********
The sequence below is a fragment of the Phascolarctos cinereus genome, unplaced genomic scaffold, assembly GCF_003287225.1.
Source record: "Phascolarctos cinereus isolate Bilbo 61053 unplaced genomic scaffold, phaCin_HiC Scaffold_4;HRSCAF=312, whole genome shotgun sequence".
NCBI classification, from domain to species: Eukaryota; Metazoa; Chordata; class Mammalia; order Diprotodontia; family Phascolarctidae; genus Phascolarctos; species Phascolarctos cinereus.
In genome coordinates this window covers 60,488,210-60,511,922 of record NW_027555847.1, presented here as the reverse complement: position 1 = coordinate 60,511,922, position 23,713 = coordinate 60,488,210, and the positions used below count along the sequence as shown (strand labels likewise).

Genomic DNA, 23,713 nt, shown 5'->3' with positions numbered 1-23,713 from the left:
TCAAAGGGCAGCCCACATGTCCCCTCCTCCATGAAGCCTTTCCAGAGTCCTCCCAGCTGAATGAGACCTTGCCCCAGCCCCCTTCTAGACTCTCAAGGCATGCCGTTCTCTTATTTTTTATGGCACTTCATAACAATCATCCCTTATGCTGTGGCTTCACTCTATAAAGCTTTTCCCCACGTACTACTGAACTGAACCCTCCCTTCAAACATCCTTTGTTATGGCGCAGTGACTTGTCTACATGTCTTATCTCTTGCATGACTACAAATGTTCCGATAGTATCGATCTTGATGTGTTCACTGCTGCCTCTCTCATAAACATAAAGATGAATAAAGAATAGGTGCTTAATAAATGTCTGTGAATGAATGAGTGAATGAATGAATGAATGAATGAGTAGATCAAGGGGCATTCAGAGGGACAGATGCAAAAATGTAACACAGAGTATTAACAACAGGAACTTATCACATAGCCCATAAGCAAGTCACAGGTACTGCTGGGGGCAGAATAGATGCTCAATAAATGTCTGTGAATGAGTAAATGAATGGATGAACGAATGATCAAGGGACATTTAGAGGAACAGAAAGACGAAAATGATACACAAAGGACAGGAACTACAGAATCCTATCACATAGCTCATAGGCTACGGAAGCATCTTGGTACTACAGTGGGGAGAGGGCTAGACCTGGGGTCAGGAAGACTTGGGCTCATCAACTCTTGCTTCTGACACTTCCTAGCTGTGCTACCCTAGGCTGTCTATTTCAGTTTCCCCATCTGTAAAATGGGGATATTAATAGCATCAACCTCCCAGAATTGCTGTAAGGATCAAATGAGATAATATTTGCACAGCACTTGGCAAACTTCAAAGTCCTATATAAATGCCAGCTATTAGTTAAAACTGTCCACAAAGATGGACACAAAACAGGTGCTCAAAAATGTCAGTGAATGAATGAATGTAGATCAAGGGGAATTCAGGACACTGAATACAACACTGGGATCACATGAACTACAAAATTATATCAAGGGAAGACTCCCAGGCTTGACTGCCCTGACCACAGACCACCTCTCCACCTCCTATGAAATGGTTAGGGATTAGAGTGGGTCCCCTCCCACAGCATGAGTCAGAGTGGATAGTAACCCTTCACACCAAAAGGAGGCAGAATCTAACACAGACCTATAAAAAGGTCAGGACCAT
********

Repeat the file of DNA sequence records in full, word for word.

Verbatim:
The sequence below is a fragment of the Phascolarctos cinereus genome, unplaced genomic scaffold, assembly GCF_003287225.1.
Source record: "Phascolarctos cinereus isolate Bilbo 61053 unplaced genomic scaffold, phaCin_HiC Scaffold_4;HRSCAF=312, whole genome shotgun sequence".
NCBI classification, from domain to species: Eukaryota; Metazoa; Chordata; class Mammalia; order Diprotodontia; family Phascolarctidae; genus Phascolarctos; species Phascolarctos cinereus.
In genome coordinates this window covers 60,488,210-60,511,922 of record NW_027555847.1, presented here as the reverse complement: position 1 = coordinate 60,511,922, position 23,713 = coordinate 60,488,210, and the positions used below count along the sequence as shown (strand labels likewise).

Genomic DNA, 23,713 nt, shown 5'->3' with positions numbered 1-23,713 from the left:
TCAAAGGGCAGCCCACATGTCCCCTCCTCCATGAAGCCTTTCCAGAGTCCTCCCAGCTGAATGAGACCTTGCCCCAGCCCCCTTCTAGACTCTCAAGGCATGCCGTTCTCTTATTTTTTATGGCACTTCATAACAATCATCCCTTATGCTGTGGCTTCACTCTATAAAGCTTTTCCCCACGTACTACTGAACTGAACCCTCCCTTCAAACATCCTTTGTTATGGCGCAGTGACTTGTCTACATGTCTTATCTCTTGCATGACTACAAATGTTCCGATAGTATCGATCTTGATGTGTTCACTGCTGCCTCTCTCATAAACATAAAGATGAATAAAGAATAGGTGCTTAATAAATGTCTGTGAATGAATGAGTGAATGAATGAATGAATGAATGAGTAGATCAAGGGGCATTCAGAGGGACAGATGCAAAAATGTAACACAGAGTATTAACAACAGGAACTTATCACATAGCCCATAAGCAAGTCACAGGTACTGCTGGGGGCAGAATAGATGCTCAATAAATGTCTGTGAATGAGTAAATGAATGGATGAACGAATGATCAAGGGACATTTAGAGGAACAGAAAGACGAAAATGATACACAAAGGACAGGAACTACAGAATCCTATCACATAGCTCATAGGCTACGGAAGCATCTTGGTACTACAGTGGGGAGAGGGCTAGACCTGGGGTCAGGAAGACTTGGGCTCATCAACTCTTGCTTCTGACACTTCCTAGCTGTGCTACCCTAGGCTGTCTATTTCAGTTTCCCCATCTGTAAAATGGGGATATTAATAGCATCAACCTCCCAGAATTGCTGTAAGGATCAAATGAGATAATATTTGCACAGCACTTGGCAAACTTCAAAGTCCTATATAAATGCCAGCTATTAGTTAAAACTGTCCACAAAGATGGACACAAAACAGGTGCTCAAAAATGTCAGTGAATGAATGAATGTAGATCAAGGGGAATTCAGGACACTGAATACAACACTGGGATCACATGAACTACAAAATTATATCAAGGGAAGACTCCCAGGCTTGACTGCCCTGACCACAGACCACCTCTCCACCTCCTATGAAATGGTTAGGGATTAGAGTGGGTCCCCTCCCACAGCATGAGTCAGAGTGGATAGTAACCCTTCACACCAAAAGGAGGCAGAATCTAACACAGACCTATAAAAAGGTCAGGACCAT